The California Center for the Arts in Escondido. Photo courtesy of the center

A free County of San Diego-sponsored conference will spotlight what makes this region unique in the global marketplace and welcome investors and trade representatives from China and Taiwan.

The “Make It In America” conference is scheduled for Wednesday through Saturday at the California Center for the Arts in Escondido.

“San Diego is one of the most diverse communities in the country and what comes with that are the links our people have with countries they, their parents or grandparents came from,” said Rosalynn Carmen, president of the Asian Heritage Society, which is organizing the conference with major participants Alliant International University, CONNECT, the San Diego Regional Economic Development Corp. and San Diego Gas & Electric Co.

To register for free admission go to makeitinamerica.net.

Barbara Bry of San Diego, recently named to the National Advisory Council on Innovation and Entrepreneurship by U.S. Secretary of Commerce Penny Pritzker, will meet with a Chinese delegation together with representatives of the Taipei Economic and Cultural Office in Los Angeles to gauge their potential interest in San Diego and how they may collaborate with leading business here. The delegation from China represent such diverse  interests as  Shanghai’s Chang Feng Business Center District Investment Corp., the World Chinese Entrepreneurs Association, CCOM-TV and the Beijing International Relationship Institution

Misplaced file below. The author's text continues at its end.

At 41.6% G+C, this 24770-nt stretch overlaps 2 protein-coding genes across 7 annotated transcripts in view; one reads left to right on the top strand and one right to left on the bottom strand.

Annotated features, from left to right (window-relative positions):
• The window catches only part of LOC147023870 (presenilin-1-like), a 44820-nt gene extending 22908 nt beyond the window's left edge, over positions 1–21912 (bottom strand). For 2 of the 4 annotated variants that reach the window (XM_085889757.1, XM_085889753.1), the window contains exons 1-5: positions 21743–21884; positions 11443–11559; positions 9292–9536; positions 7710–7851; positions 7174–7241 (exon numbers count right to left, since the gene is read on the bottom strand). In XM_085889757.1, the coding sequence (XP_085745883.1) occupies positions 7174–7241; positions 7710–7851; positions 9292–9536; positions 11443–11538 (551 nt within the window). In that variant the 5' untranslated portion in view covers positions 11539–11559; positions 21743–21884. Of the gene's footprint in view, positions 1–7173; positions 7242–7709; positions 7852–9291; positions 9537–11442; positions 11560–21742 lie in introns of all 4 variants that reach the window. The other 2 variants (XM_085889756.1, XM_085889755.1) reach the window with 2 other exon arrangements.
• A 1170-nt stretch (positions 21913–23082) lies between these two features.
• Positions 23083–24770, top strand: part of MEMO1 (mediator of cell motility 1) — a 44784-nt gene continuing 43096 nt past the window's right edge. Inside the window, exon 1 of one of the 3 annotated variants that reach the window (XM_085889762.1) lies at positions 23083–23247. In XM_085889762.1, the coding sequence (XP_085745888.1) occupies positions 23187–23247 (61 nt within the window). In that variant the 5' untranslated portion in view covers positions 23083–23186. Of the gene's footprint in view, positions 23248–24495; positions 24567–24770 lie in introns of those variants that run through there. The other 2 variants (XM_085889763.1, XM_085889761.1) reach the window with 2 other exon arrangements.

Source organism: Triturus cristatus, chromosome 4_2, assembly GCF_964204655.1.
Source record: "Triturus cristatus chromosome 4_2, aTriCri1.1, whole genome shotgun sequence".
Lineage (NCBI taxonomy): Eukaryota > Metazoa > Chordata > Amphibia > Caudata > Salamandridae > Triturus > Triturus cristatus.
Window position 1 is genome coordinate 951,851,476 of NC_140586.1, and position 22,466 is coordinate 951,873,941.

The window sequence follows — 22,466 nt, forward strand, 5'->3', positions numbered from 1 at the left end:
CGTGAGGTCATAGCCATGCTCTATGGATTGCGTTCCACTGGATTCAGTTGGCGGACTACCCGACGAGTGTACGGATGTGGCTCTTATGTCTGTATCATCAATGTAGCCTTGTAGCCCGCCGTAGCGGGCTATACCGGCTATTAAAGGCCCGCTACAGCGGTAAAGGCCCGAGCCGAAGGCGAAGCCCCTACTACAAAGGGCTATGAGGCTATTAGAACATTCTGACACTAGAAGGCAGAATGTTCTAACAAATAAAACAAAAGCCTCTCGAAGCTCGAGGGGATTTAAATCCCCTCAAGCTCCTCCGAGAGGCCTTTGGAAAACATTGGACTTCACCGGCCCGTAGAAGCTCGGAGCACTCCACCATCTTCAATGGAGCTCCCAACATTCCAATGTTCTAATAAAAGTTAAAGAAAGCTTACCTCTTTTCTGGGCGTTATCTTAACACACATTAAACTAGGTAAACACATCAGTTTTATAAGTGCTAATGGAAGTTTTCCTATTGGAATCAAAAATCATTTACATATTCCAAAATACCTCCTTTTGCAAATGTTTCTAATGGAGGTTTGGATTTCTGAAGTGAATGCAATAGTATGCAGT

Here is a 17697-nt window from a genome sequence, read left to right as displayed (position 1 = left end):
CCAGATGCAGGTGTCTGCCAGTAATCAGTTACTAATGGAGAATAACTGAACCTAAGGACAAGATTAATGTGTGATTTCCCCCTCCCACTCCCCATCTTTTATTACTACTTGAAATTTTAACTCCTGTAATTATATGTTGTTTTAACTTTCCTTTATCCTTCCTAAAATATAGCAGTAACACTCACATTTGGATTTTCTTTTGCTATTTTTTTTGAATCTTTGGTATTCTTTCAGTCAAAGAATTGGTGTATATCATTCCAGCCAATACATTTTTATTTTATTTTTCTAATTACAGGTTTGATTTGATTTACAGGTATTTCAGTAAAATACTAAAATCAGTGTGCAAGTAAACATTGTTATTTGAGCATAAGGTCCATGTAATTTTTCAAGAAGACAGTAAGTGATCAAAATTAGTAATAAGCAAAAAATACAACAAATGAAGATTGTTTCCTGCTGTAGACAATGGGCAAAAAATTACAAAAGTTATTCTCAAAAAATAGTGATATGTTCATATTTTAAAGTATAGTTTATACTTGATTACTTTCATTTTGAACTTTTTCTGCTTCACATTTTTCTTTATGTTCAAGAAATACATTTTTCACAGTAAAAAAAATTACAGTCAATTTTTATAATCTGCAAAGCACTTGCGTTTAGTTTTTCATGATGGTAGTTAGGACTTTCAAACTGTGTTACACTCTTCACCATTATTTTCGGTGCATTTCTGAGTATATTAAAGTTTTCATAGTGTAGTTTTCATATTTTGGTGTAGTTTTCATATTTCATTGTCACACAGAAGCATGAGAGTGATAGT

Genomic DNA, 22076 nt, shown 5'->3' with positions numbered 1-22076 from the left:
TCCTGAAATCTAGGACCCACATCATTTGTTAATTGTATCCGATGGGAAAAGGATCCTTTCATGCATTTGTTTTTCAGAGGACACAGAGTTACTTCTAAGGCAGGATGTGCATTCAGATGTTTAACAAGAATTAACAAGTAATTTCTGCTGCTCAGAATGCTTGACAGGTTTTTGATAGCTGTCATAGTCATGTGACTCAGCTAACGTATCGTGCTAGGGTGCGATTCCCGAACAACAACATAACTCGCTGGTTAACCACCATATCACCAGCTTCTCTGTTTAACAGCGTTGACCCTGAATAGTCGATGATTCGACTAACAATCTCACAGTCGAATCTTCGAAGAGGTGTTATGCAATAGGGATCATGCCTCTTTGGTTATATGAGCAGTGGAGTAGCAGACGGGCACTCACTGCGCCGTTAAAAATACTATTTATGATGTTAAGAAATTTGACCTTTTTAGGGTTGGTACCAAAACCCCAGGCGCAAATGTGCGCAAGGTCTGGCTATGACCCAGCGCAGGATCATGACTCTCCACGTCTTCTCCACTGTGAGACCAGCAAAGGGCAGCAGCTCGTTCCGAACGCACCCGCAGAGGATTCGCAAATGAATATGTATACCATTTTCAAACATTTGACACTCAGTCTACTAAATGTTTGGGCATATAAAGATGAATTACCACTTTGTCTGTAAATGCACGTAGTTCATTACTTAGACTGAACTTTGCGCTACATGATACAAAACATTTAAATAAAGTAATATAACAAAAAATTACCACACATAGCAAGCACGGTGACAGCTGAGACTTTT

Topics at the conference will range from starting a business, the benefits of relocating here from Asia, latest advances in  technology, including nanotechnology, robotics, unmanned aerial vehicles and even video games. A discussion beginning 10:30 a.m. Thursday, led by San Diego Unified School District Superintendent Cindy Marten, will  focus on how games are being used to teach language and even help tackle health problems. David Sarno, a former columnist for the Los Angeles Times, will demonstrate his digital interactive game  “Lighthaus,” which is used to standardize surgical care for children.

“Business diversity is a key pillar of San Diego’s success and this year we mark an important milestone with the Make it in America Conference,” said San Diego County Supervisor Dave Roberts, host and chairman, adding that the “flagship event offers Asian American industry and business communities the chance to come together network, engage in business opportunities and to discuss ideas on how to effectively compete in the local and global marketplace.”

For 15 years, jobs and industries shave flowed the other way. However, according to U.S. Commerce Department data released this spring, foreign investment flowing into the U.S. rose from $260 billion in 2012 to $187.5 billion last year. “U.S.-owned companies that are expanding facilities, adding new facilities, or bringing back jobs from abroad invest hundreds of billions more dollars in the United States,” the report said.

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Chris Jennewein

Chris Jennewein is Editor & Publisher of Times of San Diego.